fredag 7 november 2014

If you work with processes, here is an advice for you! Stop it!

Well i don't really mean stop it literally. I mean that it is not the best way to communicate what we do. I work with processes. My work is largely based on processes and process steps, process models and flow diagrams etc. I think and i breath processes and i really like it. One thing i do try to do though is to mention the word process, as little as I possible can, when i work, why? Because it is perceived as very boring, sometimes even not relevant and have in general an undeserved bad reputation. How many times haven't you heard someone mentioning a "process project" in a negative way? well i have heard that a lot. Just listen to the community. There are 9 to 1 negative references of processes compared to positive (not a scientific measurement). The interesting thing here is that once in a while you actually meet that 1 reference and here is the fascinating part. When asking about the project the word process rarely appears. 

The process itself is very important in the right context. Consider it as a tool. If you would hire a carpenter to build a porch for you, you would explain what you want to do on the porch. How many people you would like to fit when dining on the porch. If you want shade on a specific part of it etc. You might even have a sketch drawn of how you picture it. The carpenter would ask things like if you want parts of it painted, if you want a fence, stairs and handrails, overall size etc. 

What he would not do is to talk about what dimension of wood he is planning to use or name all the different tools he needs to build the porch. He would definitely not take them out of his car and start showing them to you. 

That is sadly the case to often when it comes to process work. When we try to show the beauty of a process. How we can establish measurability. how it enables us to assure that significant events occur in a planed and predicted way. how we can learn from the outcome and make sure we accomplish the expected benefits. What do we do? we show all the carpenters tools and the timber. 

The largest part of process work is people and culture. Never underestimate this. How to be relevant to people is key to create engagement and participation. How relevant are we when we start showing all the carpeting tools? we are not!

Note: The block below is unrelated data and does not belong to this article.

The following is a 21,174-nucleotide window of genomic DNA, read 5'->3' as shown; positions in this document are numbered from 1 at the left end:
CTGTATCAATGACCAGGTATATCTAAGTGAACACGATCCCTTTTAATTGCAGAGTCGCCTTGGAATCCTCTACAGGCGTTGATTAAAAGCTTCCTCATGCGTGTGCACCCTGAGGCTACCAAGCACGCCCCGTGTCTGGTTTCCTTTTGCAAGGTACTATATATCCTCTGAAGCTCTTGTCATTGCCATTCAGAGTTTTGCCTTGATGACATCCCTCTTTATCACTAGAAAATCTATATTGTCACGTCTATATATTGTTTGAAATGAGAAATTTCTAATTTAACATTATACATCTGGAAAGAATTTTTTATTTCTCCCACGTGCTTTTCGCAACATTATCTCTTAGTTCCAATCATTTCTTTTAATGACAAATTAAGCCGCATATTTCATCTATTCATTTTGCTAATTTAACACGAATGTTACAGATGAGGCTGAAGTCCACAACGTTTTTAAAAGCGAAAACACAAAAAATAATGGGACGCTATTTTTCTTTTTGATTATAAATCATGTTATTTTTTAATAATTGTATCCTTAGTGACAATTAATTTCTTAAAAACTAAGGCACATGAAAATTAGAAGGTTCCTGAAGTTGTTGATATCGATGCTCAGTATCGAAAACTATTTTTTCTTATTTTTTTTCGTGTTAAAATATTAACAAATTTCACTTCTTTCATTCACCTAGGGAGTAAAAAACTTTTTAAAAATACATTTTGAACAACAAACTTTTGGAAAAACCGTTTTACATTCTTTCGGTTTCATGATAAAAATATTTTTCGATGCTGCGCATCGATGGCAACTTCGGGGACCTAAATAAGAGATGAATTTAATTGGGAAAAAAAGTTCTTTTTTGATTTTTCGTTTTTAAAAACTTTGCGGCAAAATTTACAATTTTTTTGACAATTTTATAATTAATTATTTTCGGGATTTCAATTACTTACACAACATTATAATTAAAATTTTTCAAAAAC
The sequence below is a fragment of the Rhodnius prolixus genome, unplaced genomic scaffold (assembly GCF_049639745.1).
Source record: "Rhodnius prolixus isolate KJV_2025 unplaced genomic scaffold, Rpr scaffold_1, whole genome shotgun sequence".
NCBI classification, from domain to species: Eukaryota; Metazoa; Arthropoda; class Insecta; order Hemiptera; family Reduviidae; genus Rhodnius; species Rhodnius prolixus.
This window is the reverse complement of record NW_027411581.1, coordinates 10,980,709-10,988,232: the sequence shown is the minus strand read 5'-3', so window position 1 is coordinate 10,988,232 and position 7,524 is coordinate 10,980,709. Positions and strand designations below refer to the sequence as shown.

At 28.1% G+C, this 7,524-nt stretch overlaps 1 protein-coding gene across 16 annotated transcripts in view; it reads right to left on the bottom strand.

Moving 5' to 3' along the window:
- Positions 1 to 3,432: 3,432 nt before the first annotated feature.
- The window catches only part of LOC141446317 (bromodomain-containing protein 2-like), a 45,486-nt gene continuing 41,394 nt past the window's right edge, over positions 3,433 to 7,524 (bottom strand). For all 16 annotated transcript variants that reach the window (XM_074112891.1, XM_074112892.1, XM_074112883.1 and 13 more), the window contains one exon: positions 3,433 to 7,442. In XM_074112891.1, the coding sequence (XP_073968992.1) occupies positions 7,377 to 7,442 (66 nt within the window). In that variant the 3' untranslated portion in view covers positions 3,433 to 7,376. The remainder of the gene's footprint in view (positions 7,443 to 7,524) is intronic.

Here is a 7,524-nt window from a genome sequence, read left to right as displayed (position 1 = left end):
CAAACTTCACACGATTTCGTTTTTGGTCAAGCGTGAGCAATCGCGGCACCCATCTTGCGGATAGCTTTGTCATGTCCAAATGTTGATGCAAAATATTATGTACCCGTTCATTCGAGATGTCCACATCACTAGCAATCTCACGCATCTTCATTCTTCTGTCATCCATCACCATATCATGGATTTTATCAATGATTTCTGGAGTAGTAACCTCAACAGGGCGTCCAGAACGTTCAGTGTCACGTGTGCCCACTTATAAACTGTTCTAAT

If you are about to embark on a journey with a new or existing process, do not say process implementation. Don't even mention process and please not in the same sentence as implementation. What you are actually doing is:

- Establish a "current baseline". Yes you will have to do a process but please don't show it to anybody. The point here is to understand how things are run now.
- Define the expected outcome/value that is not to satisfaction. This means that you actually have to understand the expected outcome so please talk to a person who experience it first hand.
- Design a target state. Yes you will have to do another process but do not show it to anyone. This should accomplish the goals.
- Do a GAP analysis that clearly identifies the weaknesses in the baseline and the countermeasure for it, based on target state. 

And now to the single most important success criteria working with processes.

- Describe how these improvements can be achieved by involving the right people, stakeholders etc. and how to get their buy-in. If you don't manage and succeed with this there is no point. Use the ejector seat and get out of there. 

If people and culture is 80% of process work you end up with the following:

You succeed 100% with 80% of the work and only 50% of the last 20% of the work you still have a success rate of 90%. If people buy-in they tent to do an amazing job. 

If you focus on the wrong parts and succeed 100% with the 20% of work and then 50% of the last 80% of the work you have a success rate of 60%. Engaging the wrong people about the wrong stuff might seem as progress at the moment but you ability to succeed dramatically decreases. 

So please :) if you work with processes. Please stop!

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